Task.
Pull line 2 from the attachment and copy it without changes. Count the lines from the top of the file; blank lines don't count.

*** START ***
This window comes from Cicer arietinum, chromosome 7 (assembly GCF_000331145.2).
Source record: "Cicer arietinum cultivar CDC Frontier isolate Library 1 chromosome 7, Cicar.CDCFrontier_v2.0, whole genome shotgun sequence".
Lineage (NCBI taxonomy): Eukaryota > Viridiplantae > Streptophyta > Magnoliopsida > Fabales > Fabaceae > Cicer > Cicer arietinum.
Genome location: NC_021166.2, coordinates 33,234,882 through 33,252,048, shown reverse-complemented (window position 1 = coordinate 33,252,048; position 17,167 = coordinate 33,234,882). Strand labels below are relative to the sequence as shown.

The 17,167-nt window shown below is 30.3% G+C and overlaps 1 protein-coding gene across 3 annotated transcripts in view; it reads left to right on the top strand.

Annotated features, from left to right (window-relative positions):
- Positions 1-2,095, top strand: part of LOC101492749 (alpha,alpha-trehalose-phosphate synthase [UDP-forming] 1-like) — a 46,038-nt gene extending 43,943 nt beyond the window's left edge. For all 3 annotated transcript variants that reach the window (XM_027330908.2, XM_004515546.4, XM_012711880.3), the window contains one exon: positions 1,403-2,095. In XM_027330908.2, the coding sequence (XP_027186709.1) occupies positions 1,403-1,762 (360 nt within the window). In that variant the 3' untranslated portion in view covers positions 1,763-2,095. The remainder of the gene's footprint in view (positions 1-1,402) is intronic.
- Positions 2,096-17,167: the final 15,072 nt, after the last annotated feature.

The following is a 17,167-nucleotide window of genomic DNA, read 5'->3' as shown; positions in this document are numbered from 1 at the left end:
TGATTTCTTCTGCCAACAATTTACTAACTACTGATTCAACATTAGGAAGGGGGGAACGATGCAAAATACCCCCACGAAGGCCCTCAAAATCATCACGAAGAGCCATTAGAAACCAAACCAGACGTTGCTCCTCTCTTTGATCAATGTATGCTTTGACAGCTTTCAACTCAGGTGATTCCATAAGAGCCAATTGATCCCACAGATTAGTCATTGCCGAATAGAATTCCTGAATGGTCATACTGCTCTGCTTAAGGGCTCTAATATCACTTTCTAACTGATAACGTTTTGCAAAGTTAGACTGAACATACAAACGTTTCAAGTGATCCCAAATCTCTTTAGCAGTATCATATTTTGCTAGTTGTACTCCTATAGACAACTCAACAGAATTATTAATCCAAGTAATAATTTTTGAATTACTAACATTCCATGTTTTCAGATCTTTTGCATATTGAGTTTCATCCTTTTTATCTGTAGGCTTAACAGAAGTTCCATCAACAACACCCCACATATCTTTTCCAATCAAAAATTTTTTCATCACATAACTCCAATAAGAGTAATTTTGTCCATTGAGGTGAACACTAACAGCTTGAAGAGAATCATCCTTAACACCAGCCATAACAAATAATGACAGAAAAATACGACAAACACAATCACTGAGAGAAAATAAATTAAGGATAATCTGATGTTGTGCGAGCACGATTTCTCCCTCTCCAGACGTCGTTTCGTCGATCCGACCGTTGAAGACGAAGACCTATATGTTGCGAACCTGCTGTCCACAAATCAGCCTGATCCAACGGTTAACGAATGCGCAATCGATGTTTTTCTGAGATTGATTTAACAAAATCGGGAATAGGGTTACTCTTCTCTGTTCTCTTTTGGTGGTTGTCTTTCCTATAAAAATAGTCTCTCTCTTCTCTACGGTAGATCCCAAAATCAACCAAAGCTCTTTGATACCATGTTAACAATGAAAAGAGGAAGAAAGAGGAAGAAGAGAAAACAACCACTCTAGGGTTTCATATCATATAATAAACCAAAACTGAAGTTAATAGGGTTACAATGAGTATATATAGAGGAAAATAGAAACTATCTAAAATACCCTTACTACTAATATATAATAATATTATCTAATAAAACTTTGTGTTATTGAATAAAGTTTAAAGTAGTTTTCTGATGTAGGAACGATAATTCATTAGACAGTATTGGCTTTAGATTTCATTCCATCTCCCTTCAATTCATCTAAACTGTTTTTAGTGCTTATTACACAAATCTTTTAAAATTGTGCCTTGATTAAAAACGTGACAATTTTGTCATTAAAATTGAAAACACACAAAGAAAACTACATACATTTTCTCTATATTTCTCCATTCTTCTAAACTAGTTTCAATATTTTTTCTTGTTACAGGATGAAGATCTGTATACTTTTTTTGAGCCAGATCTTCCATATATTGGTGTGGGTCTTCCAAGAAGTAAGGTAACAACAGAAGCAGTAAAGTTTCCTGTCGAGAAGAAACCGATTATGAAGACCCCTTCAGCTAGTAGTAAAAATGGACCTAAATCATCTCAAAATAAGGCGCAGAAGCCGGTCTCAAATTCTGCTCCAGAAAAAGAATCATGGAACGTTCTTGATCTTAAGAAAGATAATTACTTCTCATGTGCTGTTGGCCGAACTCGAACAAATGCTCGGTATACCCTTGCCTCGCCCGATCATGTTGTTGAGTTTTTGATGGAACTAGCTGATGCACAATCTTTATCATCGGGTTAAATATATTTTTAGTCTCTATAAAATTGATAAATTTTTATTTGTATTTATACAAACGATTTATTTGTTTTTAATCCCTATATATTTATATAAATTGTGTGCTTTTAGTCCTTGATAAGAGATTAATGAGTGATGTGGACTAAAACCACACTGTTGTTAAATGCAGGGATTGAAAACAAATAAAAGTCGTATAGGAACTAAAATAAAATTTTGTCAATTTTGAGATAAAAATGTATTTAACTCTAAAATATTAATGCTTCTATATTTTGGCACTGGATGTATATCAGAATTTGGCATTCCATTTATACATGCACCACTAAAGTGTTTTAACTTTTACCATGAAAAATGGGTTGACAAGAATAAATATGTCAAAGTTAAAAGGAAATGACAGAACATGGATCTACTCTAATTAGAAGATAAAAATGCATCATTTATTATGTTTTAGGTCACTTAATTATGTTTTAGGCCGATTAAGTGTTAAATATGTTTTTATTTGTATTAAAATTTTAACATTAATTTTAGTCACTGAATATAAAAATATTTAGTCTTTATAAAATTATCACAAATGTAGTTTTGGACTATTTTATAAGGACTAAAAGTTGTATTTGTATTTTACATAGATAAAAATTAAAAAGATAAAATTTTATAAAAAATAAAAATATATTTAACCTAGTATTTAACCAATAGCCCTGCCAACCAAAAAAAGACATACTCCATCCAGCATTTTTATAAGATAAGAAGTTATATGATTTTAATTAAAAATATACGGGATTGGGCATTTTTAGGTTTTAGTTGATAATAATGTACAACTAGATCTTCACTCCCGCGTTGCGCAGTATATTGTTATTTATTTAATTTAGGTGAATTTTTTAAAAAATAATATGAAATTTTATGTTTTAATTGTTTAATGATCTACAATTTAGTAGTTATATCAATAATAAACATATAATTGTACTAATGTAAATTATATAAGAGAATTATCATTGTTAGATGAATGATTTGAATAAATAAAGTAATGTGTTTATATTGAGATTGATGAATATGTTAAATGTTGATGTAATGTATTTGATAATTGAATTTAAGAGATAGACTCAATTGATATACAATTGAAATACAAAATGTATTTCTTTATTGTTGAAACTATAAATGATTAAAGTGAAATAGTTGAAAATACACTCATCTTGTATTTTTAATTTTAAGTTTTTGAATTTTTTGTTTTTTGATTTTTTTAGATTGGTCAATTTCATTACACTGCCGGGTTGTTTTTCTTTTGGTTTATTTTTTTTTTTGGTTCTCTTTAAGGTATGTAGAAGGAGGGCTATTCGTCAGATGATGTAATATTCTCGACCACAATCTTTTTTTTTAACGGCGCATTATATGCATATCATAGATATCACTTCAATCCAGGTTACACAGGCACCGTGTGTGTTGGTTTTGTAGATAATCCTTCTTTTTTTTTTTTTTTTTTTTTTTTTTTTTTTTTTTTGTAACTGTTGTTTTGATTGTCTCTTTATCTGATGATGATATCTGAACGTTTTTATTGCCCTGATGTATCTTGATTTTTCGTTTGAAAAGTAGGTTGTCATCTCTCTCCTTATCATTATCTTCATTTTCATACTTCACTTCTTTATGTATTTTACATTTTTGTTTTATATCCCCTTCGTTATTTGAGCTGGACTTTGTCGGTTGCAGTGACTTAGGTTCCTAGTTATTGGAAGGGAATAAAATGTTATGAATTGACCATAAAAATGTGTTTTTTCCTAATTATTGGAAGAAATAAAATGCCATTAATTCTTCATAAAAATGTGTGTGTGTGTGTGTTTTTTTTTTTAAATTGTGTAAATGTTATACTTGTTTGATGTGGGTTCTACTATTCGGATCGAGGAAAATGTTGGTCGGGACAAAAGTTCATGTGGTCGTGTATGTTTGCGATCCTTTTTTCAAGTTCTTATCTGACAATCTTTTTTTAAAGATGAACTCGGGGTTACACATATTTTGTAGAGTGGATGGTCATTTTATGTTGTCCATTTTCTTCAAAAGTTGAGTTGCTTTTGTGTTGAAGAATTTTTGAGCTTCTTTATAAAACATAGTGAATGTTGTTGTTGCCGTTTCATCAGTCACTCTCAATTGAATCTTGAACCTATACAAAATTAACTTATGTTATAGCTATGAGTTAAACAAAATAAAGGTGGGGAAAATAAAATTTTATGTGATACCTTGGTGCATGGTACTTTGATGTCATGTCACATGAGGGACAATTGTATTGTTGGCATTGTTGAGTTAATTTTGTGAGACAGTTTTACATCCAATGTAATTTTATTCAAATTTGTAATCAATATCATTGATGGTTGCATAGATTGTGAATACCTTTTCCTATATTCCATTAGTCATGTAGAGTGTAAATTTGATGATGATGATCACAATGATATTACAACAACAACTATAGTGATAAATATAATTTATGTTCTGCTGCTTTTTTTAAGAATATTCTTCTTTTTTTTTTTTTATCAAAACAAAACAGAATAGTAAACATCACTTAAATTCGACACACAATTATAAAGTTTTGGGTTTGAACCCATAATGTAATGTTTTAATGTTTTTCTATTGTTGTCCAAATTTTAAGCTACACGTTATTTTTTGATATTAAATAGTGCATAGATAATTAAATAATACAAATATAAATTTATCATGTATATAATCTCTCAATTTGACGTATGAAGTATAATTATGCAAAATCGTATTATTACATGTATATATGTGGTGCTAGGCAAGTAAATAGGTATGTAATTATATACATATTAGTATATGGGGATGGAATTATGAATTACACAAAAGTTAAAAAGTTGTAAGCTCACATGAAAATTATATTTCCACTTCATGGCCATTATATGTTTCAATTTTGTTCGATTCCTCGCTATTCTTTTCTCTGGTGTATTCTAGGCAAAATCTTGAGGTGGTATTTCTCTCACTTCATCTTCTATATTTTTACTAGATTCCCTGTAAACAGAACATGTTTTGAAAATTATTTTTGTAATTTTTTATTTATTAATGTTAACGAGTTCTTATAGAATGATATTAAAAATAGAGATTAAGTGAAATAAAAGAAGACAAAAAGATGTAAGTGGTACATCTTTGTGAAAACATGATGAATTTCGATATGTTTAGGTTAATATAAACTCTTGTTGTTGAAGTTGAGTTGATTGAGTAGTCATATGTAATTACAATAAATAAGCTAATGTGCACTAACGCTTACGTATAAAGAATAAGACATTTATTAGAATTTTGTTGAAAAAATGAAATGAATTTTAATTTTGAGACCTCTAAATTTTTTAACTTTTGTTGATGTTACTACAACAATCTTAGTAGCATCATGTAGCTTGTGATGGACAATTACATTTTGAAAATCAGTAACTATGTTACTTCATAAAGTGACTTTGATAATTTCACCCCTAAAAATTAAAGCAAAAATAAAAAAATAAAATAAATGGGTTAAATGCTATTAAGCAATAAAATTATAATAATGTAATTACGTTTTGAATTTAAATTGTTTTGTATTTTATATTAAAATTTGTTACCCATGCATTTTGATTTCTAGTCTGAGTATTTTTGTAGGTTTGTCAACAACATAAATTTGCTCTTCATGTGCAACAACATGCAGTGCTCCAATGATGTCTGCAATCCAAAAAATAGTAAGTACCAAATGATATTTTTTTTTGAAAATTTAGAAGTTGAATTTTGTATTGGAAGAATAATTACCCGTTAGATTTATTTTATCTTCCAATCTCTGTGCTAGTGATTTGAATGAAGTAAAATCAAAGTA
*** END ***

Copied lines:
Source record: "Cicer arietinum cultivar CDC Frontier isolate Library 1 chromosome 7, Cicar.CDCFrontier_v2.0, whole genome shotgun sequence".